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Consumer spending growth slows to five-month low

By Danielle Wightman-Stone


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British consumers spending increased by just 0.4 percent year-on-year in January, according to the latest UK Consumer Spending Index by Visa, which indicates that consumer spending is starting to lose momentum.

January’s slow growth of 0.4 percent marks not only a decrease on December’s 2.5 percent growth, but also a five-month low and aside from August, shortly after the Brexit vote it is the weakest annual growth rate in over three years, Visa said.

Visa managing director Kevin Jenkins said: “Following a bumper Christmas season, there were signs that consumers were starting to rein in their spending at the start of the New Year. Annual growth slowed down from 2.5 percent in December to a five-month low of 0.4 percent in January, as households monitored rising prices on everyday items and how this would impact disposable incomes.”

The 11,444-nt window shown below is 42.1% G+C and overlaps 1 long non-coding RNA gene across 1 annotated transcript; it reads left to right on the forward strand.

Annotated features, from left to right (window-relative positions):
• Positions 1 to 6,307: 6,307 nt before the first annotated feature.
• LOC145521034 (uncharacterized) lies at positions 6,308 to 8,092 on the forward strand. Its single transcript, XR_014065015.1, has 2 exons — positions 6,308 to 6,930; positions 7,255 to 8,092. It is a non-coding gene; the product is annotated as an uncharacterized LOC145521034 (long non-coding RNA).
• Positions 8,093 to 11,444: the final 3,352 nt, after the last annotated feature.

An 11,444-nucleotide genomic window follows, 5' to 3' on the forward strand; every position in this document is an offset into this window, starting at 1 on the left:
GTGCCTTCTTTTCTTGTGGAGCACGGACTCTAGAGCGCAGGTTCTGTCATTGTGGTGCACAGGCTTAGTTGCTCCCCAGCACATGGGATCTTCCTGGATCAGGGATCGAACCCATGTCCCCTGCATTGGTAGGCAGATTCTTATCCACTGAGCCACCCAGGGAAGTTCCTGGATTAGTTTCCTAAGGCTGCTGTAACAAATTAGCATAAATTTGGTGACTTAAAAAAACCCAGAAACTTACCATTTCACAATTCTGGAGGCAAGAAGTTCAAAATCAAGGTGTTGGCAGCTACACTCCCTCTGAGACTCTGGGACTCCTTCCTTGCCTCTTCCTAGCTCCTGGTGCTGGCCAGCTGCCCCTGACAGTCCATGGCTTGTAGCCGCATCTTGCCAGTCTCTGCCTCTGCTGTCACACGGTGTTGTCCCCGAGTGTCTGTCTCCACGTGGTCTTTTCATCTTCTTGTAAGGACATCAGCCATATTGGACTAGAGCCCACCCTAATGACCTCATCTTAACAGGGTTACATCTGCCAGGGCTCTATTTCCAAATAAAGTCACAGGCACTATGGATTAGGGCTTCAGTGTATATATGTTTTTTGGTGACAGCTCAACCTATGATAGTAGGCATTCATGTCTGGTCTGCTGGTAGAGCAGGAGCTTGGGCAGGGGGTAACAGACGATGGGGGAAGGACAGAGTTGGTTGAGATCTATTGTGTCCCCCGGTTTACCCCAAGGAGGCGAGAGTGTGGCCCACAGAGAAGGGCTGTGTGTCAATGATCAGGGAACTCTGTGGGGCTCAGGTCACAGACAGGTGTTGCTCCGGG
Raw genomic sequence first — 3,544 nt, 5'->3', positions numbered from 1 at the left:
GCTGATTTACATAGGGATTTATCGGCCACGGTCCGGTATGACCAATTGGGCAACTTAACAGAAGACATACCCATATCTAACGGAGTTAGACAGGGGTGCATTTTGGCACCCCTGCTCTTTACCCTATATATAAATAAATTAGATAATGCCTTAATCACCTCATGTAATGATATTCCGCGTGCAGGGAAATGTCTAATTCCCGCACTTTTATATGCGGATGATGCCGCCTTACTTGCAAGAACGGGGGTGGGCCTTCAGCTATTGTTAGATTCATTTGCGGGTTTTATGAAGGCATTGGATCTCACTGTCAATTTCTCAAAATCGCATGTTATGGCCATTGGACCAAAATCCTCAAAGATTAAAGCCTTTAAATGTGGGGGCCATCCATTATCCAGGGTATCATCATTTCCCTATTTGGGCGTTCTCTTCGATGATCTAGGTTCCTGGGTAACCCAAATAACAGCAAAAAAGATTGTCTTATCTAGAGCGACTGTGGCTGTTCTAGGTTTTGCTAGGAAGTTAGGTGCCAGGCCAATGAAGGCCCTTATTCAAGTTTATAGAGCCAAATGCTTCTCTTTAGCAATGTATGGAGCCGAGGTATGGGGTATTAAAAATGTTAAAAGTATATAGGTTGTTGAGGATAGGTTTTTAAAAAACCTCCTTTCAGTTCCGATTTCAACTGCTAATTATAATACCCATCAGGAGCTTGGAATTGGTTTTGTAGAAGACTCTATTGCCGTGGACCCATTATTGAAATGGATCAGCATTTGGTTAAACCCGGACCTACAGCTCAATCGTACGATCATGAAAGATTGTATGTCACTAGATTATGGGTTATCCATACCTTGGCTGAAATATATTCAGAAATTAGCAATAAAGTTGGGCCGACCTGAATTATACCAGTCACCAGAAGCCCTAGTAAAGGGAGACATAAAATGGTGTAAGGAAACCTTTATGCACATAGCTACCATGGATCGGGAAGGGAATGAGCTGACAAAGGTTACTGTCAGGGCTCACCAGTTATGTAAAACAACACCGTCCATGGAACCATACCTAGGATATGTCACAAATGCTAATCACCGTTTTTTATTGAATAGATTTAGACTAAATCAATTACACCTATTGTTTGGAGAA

High street retailers took the biggest hit, with expenditure on clothing and footwear dropping 3.8 percent on the year, the fastest annual reduction since April 2012, while spending on household goods also declined by 2.7 percent.

Face-to-face spending also declined at its quickest rate in three years, dropping 3.1 percent, while e-commerce continues to hold its own, growing by 4.1 percent, albeit at a slower pace, said Visa.

Jenkins added: “Clothing and household goods retailers experienced a particularly difficult January. The traditional start of year sales did little to lift clothing spend, which saw the biggest drop in nearly five years. The high street as a whole suffered a disappointing month too, with spend falling at the quickest rate in four years.”

Consumer spending